CES is glitzy hardware, but software may be the best investment opportunity

Imagine a self-piloting drone that takes off on its own? Or a smart mirror from Panasonic that lets you see yourself with a mustache?

What about an electric unicycle about the size of a spare tire?

These and other novel products were on display at this week’s Consumer Electronics Show in Las Vegas. But they may not represent the best investment ideas for the venture capitalists who look to the show for fresh inspiration.

The most sensible investment themes may be the software applications that make sense of the data, deliver the content and manage the myriad devices bringing consumers into the “smart” world of tomorrow.

This year’s show advanced several key trends gaining steam over the past couple years. A second generation of more capable wearable devices was on display with sleeker appearances and heart rate monitoring.

Improved smart home gear was everywhere, including networked LED bulbs, grill-cleaning robots and hubs meant to connect devices not yet embedded with smarts.

Electronics makers talked up connected TVs that promise new programming and integration with the second screen, and carmakers made strides in creating an environment where smartphone apps designed for iOS, Android or other operating systems work in a connected vehicle.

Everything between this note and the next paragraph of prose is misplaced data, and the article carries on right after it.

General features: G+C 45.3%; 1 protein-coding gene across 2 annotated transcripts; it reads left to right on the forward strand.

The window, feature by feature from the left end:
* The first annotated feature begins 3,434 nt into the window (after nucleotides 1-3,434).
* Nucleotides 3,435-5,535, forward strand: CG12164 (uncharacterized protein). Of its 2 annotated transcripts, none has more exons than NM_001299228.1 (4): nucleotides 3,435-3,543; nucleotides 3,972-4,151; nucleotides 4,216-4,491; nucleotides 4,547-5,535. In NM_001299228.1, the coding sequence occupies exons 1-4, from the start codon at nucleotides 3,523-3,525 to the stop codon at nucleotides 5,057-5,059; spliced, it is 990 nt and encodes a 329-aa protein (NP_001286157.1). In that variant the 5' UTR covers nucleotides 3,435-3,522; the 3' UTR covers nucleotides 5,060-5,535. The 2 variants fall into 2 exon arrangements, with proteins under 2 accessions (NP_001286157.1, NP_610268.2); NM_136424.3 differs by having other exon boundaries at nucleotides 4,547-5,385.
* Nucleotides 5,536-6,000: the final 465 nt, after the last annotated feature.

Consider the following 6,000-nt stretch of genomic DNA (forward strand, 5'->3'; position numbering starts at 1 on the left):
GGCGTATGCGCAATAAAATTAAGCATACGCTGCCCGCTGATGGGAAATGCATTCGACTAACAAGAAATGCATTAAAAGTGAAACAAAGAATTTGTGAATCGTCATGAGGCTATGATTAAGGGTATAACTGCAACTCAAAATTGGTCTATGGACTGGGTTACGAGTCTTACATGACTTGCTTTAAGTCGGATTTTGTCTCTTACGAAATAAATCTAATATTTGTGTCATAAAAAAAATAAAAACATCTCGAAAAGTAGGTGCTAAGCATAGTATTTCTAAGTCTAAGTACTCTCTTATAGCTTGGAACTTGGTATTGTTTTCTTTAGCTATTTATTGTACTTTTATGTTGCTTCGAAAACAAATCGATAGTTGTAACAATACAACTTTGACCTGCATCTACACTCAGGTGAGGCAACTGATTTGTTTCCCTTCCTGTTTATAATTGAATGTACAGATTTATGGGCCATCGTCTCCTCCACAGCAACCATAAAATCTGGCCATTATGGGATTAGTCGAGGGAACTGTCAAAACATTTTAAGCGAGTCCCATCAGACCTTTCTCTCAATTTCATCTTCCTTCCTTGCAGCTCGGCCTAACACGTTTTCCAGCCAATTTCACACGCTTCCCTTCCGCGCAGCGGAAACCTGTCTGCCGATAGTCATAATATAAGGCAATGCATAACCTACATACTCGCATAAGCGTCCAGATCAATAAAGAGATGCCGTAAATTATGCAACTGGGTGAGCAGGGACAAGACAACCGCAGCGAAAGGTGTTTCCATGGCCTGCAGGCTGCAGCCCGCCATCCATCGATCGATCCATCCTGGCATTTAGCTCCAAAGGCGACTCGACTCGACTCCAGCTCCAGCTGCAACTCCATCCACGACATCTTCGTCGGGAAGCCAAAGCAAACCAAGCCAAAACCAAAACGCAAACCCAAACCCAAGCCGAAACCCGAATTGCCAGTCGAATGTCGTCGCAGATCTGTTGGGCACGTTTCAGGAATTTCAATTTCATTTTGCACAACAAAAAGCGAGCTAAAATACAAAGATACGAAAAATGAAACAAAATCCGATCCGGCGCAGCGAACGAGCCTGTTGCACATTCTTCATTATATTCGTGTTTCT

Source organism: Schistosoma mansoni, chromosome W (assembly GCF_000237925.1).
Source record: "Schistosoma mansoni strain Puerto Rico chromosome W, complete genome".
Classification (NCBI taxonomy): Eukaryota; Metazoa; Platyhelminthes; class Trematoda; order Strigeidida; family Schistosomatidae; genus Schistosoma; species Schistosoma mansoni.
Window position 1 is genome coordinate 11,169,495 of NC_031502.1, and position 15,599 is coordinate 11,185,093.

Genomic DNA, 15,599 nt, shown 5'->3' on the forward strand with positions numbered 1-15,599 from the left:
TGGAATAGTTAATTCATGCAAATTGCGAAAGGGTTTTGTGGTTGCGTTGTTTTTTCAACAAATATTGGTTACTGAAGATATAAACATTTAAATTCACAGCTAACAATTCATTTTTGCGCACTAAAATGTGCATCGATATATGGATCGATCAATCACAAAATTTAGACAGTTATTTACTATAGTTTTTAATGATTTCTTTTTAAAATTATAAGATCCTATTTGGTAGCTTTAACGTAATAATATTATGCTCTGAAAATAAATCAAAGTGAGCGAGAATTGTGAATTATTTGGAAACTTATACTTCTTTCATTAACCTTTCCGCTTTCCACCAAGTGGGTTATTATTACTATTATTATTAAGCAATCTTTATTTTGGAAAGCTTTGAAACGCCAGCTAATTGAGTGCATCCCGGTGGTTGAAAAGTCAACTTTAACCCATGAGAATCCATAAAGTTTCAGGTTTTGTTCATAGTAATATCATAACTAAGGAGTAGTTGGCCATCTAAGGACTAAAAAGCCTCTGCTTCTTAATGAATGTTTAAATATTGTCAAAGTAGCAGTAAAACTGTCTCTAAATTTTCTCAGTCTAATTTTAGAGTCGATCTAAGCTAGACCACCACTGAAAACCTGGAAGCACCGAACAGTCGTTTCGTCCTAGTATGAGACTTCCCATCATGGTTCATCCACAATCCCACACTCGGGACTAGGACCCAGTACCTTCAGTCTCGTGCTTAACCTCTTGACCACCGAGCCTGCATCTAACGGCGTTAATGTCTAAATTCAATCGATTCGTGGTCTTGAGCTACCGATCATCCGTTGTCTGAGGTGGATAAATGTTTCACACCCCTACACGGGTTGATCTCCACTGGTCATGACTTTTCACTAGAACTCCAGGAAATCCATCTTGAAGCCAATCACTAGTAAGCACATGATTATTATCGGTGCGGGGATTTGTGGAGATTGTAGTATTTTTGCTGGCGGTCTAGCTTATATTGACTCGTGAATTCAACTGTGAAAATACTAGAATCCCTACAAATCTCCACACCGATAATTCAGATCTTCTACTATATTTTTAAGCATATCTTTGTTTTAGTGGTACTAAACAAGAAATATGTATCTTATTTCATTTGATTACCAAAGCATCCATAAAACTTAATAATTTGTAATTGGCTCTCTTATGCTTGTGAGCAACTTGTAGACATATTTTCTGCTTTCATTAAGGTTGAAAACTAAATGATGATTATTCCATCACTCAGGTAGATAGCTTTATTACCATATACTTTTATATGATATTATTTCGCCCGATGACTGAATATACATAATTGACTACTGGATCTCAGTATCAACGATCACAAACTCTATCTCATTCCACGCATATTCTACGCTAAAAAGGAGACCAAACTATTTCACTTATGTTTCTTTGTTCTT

Each one of these developments opens the door to new applications.

In the world of the connected car, for instance, the ability to link to the cloud brings the opportunity for extra music, entertainment and also info, said Ted Cardenas, vice president of marketing at Pioneer Electronics. This layer of information might include traffic reports, weather, accident updates, email alerts, arrival times and other details not yet imagined.

The community of connected-car developers “will go from being a community of a couple hundred to a huge community,” Cardenas said. “The potential is exponential.”

The same may be true for connected TVs. Samsung announced at this year’s show its new Tizen-based service with apps listed in a Google TV-like format and premium content for sporting events, such as small windows with player stats and game analysis. As part of its push, the company is encouraging an app ecosystem of third-party developers.

The smart home market will undergo a transition of its own, said Radek Tadajewski at OORT, a maker of smart home gear.

In next 12 to 24 months, the smart home market will transform from an appliance, or hardware, business into a services business, where consumers will get smart home systems from providers who will sell premium services, Tadajewski said.

For the right kind of service provider, the opportunity could be attractive.